Kashmir CM Asks India to Walk Extra Mile to Engage Pak


Srinagar, Sept 10: The Chief Minister of Indian administered Kashmir, Omar Abdullah Saturday urged the Government of India to walk an extra-mile for finding ways and means to remain engaged with Pakistan to address the external dimensions of the issues of the State.

Addressing the 15th meeting of the National Integration Council (NIC) Indian capital, Omar said the peculiar security challenges in Kashmir more often than not emanate from across the borders and have implications which go much beyond the territorial boundaries. “It is often said that while one can be choosy about one’s friends, the same principal does not apply to a neighbour”, he said.

He urged the Government of India (GoI) to walk an extra-mile for finding ways and means to remain engaged with Pakistan to address the external dimensions of the issues of the State.

“I have often stated that most, if not all, internal security problems are essentially rooted in politics. As a matter of fact even armed insurgencies are basically struggles for political space. It has been realized over a period of time the world over and within the country itself, that issues involving contrary positions can never be resolved through violent agitations and confrontations. This being the case the most obvious approach would be to seek appropriate political solutions for the political problems. It goes without saying that a timely political solution to a problem would ensure that it does not balloon into a full-fledged law and order or an internal security problem”, Omar maintained.

Referring to interlocutors appointed by Indian government, he said the team of Interlocutors appointed by GoI for the dialogue with all the stakeholders in Kashmir has visited Kashmir time and again and met a large number of stakeholders. “It is expected that the final report of the Interlocutors will provide a roadmap for a solution to some of the pressing problems confronting Kashmir”, he said.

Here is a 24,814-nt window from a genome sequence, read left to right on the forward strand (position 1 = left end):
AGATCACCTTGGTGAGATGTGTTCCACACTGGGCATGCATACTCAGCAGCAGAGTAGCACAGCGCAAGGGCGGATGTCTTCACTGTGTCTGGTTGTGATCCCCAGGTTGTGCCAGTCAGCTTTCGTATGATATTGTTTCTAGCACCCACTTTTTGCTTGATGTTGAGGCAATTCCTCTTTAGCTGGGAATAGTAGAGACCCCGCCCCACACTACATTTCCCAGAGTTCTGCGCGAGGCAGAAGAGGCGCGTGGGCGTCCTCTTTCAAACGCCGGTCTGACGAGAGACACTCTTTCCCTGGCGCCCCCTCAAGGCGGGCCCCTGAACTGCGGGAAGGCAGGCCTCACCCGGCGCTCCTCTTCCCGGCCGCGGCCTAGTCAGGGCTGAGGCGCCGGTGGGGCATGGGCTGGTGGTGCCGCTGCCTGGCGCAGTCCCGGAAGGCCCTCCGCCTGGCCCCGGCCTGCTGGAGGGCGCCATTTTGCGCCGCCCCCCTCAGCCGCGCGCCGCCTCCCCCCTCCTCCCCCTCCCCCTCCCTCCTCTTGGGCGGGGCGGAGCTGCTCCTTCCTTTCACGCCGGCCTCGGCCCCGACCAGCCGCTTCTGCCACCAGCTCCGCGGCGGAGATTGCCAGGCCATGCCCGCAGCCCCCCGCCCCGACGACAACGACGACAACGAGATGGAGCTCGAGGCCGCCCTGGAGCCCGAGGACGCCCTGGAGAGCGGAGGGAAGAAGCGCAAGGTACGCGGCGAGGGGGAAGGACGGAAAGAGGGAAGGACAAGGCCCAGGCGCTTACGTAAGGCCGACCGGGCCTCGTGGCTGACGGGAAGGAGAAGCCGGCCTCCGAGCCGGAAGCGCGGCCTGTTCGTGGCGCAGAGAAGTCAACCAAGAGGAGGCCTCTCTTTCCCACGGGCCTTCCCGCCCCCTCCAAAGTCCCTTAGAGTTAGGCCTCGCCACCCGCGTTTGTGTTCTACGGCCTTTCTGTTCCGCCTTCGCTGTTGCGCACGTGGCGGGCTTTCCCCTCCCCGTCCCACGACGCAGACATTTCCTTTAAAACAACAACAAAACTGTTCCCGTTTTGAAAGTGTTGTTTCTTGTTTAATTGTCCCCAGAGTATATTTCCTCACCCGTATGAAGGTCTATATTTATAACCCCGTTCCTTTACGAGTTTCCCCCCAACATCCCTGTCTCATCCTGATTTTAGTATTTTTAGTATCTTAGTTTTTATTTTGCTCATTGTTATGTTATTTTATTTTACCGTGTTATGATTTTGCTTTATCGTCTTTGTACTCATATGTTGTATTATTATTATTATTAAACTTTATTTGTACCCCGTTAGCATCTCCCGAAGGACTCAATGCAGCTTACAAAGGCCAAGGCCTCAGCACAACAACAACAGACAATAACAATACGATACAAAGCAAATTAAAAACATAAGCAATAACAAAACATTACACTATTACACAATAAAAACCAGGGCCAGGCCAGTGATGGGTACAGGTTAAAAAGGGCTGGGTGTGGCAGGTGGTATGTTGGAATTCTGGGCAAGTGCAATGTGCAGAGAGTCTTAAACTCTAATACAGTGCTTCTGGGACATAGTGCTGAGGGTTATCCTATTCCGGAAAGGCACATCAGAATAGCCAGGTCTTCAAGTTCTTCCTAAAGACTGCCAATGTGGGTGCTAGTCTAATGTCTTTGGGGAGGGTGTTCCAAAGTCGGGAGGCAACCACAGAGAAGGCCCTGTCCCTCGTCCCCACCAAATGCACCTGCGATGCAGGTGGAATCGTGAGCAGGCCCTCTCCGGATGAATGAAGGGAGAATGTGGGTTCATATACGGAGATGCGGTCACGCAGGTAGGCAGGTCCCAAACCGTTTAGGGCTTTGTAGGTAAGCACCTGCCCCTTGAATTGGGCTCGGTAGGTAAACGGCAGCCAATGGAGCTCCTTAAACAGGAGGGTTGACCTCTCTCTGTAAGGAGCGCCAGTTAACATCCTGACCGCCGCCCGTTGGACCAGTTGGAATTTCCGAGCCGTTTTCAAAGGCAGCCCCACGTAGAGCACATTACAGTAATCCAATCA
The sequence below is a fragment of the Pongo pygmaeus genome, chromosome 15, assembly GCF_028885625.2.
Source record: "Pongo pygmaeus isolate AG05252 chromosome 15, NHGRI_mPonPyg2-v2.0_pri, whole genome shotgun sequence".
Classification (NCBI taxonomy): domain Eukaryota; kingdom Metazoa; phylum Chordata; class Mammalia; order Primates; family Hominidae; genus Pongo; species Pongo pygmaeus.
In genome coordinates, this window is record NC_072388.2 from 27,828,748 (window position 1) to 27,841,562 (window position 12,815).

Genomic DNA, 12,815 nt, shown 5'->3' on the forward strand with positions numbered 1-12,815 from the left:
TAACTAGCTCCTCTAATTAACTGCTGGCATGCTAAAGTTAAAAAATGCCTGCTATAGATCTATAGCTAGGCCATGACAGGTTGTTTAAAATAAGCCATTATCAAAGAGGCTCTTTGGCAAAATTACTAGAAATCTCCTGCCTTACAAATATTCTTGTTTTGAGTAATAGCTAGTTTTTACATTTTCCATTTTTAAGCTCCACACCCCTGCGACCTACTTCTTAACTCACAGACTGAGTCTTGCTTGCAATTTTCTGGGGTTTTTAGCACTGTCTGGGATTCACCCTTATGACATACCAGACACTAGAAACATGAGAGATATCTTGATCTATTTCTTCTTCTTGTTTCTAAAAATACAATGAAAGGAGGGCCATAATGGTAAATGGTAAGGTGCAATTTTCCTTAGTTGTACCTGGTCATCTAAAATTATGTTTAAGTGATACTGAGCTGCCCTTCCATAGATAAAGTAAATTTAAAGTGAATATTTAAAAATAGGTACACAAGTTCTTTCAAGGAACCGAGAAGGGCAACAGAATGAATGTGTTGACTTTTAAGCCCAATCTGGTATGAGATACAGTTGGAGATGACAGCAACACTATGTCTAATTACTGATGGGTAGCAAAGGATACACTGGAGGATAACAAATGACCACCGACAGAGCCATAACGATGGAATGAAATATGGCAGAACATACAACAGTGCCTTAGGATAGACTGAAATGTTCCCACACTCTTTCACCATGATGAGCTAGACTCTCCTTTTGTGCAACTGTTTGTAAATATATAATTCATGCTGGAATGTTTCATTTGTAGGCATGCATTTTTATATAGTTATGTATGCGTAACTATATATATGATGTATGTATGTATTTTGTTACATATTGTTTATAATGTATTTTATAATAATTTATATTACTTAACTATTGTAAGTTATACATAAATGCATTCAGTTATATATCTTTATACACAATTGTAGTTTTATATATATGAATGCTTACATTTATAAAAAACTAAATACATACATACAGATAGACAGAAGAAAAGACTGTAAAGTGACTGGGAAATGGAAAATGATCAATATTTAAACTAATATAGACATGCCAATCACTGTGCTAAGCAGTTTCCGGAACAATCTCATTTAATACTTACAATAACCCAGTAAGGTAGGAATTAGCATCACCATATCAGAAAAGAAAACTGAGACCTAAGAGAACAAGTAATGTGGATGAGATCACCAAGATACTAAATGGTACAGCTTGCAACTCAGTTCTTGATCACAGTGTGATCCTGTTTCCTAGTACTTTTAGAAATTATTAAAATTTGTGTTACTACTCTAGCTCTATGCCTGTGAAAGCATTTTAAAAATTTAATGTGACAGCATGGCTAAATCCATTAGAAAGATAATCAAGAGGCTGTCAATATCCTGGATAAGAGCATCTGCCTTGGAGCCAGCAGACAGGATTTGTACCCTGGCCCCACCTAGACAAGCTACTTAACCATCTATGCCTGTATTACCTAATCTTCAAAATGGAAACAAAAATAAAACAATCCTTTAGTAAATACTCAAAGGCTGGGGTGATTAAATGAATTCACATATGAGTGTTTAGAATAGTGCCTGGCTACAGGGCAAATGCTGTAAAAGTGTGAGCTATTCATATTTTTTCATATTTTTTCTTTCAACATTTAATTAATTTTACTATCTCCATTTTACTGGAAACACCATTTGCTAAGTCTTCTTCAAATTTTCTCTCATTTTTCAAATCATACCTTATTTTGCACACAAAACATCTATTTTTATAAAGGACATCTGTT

Calling for setting up of Truth and Reconciliation Commission (TRC), the chief minister said people in Jammu and Kashmir have witnessed unprecedented levels of violence. “A time has come to find an out of box solution to bring an element of closure to this pernicious cycle of untold suffering. To my mind, of the many other options that can be considered in this regard, the setting up of a TRC can be a possible first step towards assuaging the alienation and restoring the confidence of the people in the democratic institutions of the State”, he said.

He urged the delegates at the NIC, where cabinet ministers including Pranab Mukherjee and P Chidambaram were present, to discuss the idea and give it “a fair trial”.

He said that the questions that have emerged due to the surfacing of unmarked graves need to be answered.

Omar said the migration of Kashmiri Hindus has created a big void in the composite communal fabric of the State. “The State Government has been implementing a comprehensive multi-sectoral package as part of the PMRP to facilitate return of Hindus to Kashmir and there by fill up this gap,” he said.

He said the State government has also brought amendments in the electoral laws to ensure that the names of the Kashmiri Pandits, who had to migrate from the Valley due to disturbed conditions, continue to figure on the electoral rolls so that they continue to be stakeholders in the electoral process.

On handling of civil disturbances, Omar said the prolonged civil disturbances in Kashmir in 2010 summer resulted in loss of many innocent lives and loses on economic fronts besides irreparable disruption of the education system. “Dealing with such law and order problems in general and with the stone throwing crowds in particular requires a completely different approach on the part of the police”, he said.

Fayaz Wani reports on life in Srinagar, Kashmir.